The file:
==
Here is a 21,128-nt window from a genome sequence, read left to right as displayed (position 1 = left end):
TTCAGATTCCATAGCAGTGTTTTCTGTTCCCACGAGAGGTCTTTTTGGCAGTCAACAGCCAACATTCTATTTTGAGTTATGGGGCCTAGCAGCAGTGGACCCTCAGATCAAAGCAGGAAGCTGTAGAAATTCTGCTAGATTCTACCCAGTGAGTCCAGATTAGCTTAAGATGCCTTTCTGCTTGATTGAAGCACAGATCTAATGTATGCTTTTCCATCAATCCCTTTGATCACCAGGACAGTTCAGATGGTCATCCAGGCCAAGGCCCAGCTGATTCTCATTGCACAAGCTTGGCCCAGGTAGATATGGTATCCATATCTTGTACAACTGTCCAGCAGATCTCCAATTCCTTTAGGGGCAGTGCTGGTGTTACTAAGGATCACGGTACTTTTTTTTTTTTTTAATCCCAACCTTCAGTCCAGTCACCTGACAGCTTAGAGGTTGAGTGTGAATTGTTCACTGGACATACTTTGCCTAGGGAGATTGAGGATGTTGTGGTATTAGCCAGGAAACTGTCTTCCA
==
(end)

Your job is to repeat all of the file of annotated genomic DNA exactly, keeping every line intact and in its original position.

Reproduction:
Here is a 21,128-nt window from a genome sequence, read left to right as displayed (position 1 = left end):
TTCAGATTCCATAGCAGTGTTTTCTGTTCCCACGAGAGGTCTTTTTGGCAGTCAACAGCCAACATTCTATTTTGAGTTATGGGGCCTAGCAGCAGTGGACCCTCAGATCAAAGCAGGAAGCTGTAGAAATTCTGCTAGATTCTACCCAGTGAGTCCAGATTAGCTTAAGATGCCTTTCTGCTTGATTGAAGCACAGATCTAATGTATGCTTTTCCATCAATCCCTTTGATCACCAGGACAGTTCAGATGGTCATCCAGGCCAAGGCCCAGCTGATTCTCATTGCACAAGCTTGGCCCAGGTAGATATGGTATCCATATCTTGTACAACTGTCCAGCAGATCTCCAATTCCTTTAGGGGCAGTGCTGGTGTTACTAAGGATCACGGTACTTTTTTTTTTTTTTAATCCCAACCTTCAGTCCAGTCACCTGACAGCTTAGAGGTTGAGTGTGAATTGTTCACTGGACATACTTTGCCTAGGGAGATTGAGGATGTTGTGGTATTAGCCAGGAAACTGTCTTCCA